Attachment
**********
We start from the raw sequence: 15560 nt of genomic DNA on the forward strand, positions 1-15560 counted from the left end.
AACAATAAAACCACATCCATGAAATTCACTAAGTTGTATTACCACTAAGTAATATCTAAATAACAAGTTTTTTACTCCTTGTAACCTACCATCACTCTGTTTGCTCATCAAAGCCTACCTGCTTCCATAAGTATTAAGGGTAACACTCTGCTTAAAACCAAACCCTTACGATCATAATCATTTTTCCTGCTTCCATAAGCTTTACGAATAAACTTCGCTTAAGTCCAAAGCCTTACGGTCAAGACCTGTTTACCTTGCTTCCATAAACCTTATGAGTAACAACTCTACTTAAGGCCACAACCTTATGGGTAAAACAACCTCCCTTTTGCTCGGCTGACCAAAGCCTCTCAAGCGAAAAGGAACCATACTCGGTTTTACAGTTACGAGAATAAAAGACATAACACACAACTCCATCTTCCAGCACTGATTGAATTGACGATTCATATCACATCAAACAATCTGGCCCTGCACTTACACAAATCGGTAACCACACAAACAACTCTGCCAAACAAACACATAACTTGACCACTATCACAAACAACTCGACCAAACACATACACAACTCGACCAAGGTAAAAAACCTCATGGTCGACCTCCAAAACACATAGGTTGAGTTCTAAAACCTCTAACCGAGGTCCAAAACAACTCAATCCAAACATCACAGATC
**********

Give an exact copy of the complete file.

We start from the raw sequence: 15560 nt of genomic DNA on the forward strand, positions 1-15560 counted from the left end.
AACAATAAAACCACATCCATGAAATTCACTAAGTTGTATTACCACTAAGTAATATCTAAATAACAAGTTTTTTACTCCTTGTAACCTACCATCACTCTGTTTGCTCATCAAAGCCTACCTGCTTCCATAAGTATTAAGGGTAACACTCTGCTTAAAACCAAACCCTTACGATCATAATCATTTTTCCTGCTTCCATAAGCTTTACGAATAAACTTCGCTTAAGTCCAAAGCCTTACGGTCAAGACCTGTTTACCTTGCTTCCATAAACCTTATGAGTAACAACTCTACTTAAGGCCACAACCTTATGGGTAAAACAACCTCCCTTTTGCTCGGCTGACCAAAGCCTCTCAAGCGAAAAGGAACCATACTCGGTTTTACAGTTACGAGAATAAAAGACATAACACACAACTCCATCTTCCAGCACTGATTGAATTGACGATTCATATCACATCAAACAATCTGGCCCTGCACTTACACAAATCGGTAACCACACAAACAACTCTGCCAAACAAACACATAACTTGACCACTATCACAAACAACTCGACCAAACACATACACAACTCGACCAAGGTAAAAAACCTCATGGTCGACCTCCAAAACACATAGGTTGAGTTCTAAAACCTCTAACCGAGGTCCAAAACAACTCAATCCAAACATCACAGATC